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I’ve written before about work and meta-work. In case you missed that post, whenever we’re working, we’re focused on one of two levels: the work itself and the meta-work that enables it. Developing effective work practices calls for balancing the two.
The work is whatever the task at hand calls for. For example, as I write this, my work consists of producing this issue of the newsletter. You can think of this as first-order work. Meta-work, or second-order work, consists of working on the systems that enable this first-order work. For example, I’ve set up processes and tools to help me write, edit, and publish this newsletter more effectively.
I’m always looking for ways to improve. For example, for a long time, I used Mailchimp’s web-based editor to build each issue of this newsletter. It was a time-consuming chore since Mailchimp’s editor isn’t primarily designed for authors. After much experimenting, I found a command-line tool that publishes Markdown files to Mailchimp. Adding this tool to my workflow has saved me dozens of hours.
Meta-work can significantly impact efficiency, but it can also become a drag. It took a long time for me to find the right tool, install it, learn how to use it, configure templates, etc. And it was somewhat scary: while building the new workflow, I wasn’t sure it’d pan out. It’s only retrospectively that you realize you’ve spent more time setting up “better” systems than the time they save you.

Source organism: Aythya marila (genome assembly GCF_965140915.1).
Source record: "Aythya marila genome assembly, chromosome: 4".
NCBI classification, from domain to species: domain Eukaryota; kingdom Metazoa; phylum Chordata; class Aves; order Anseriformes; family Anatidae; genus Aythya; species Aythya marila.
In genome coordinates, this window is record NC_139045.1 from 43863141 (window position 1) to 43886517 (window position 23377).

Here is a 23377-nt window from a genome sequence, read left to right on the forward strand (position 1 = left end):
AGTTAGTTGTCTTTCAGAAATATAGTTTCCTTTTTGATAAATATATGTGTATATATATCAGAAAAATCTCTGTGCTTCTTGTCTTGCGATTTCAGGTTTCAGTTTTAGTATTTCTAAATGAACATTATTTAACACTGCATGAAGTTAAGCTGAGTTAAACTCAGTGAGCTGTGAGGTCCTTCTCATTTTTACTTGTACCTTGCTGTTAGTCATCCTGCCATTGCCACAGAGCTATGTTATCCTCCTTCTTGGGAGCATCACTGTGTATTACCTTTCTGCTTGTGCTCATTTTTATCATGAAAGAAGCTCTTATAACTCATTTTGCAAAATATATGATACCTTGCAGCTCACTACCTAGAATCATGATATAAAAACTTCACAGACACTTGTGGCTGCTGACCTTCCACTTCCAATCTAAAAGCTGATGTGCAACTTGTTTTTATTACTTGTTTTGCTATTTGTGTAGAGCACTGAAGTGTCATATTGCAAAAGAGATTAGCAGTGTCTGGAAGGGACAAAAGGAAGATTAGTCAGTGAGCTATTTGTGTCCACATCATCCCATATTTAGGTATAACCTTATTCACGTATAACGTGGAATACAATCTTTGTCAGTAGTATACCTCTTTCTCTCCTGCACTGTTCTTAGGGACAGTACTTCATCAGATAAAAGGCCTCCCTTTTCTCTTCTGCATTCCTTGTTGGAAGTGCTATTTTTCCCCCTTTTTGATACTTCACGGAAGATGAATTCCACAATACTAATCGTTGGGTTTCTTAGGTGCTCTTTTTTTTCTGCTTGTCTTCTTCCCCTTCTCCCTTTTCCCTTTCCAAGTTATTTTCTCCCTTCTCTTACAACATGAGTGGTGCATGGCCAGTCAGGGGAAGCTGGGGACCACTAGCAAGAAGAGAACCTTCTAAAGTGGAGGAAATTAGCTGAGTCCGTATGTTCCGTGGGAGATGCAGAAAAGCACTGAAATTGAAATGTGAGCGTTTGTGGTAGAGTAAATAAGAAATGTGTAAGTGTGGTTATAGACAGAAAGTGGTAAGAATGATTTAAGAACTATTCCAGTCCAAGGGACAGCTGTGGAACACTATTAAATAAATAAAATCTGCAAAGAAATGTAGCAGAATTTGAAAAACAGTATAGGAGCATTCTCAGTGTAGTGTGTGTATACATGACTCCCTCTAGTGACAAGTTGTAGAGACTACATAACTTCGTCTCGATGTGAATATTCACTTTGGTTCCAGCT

But at least this was a case where I sought to change the status quo — i.e., I could decide on the change’s timing. Sometimes, meta-work is thrust on us. For example, you could be starting a new job, which requires learning new communications systems. Or perhaps you need to replace a tool because the vendor is going out of business. Either must be done urgently.
Whatever the case, you should look out for how much time you’re investing in building and optimizing workflows. On the one hand, treating each new task as unique is wasteful; you should automate or ease repetitive tasks. On the other hand, it’s also possible to over-optimize systems and end up spending more time (and money) than they save.
The ideal is a balance between the two. This requires that you attune to how you’re doing first-order work. If it starts to feel like a repetitive chore, you should look for ways to set up systems and processes to help. Conversely, when you begin exploring such systems and processes, you should do so with the self-awareness to know when they’re becoming ends to themselves instead of supporting your first-order work. As with so many things, the key is mindfulness.
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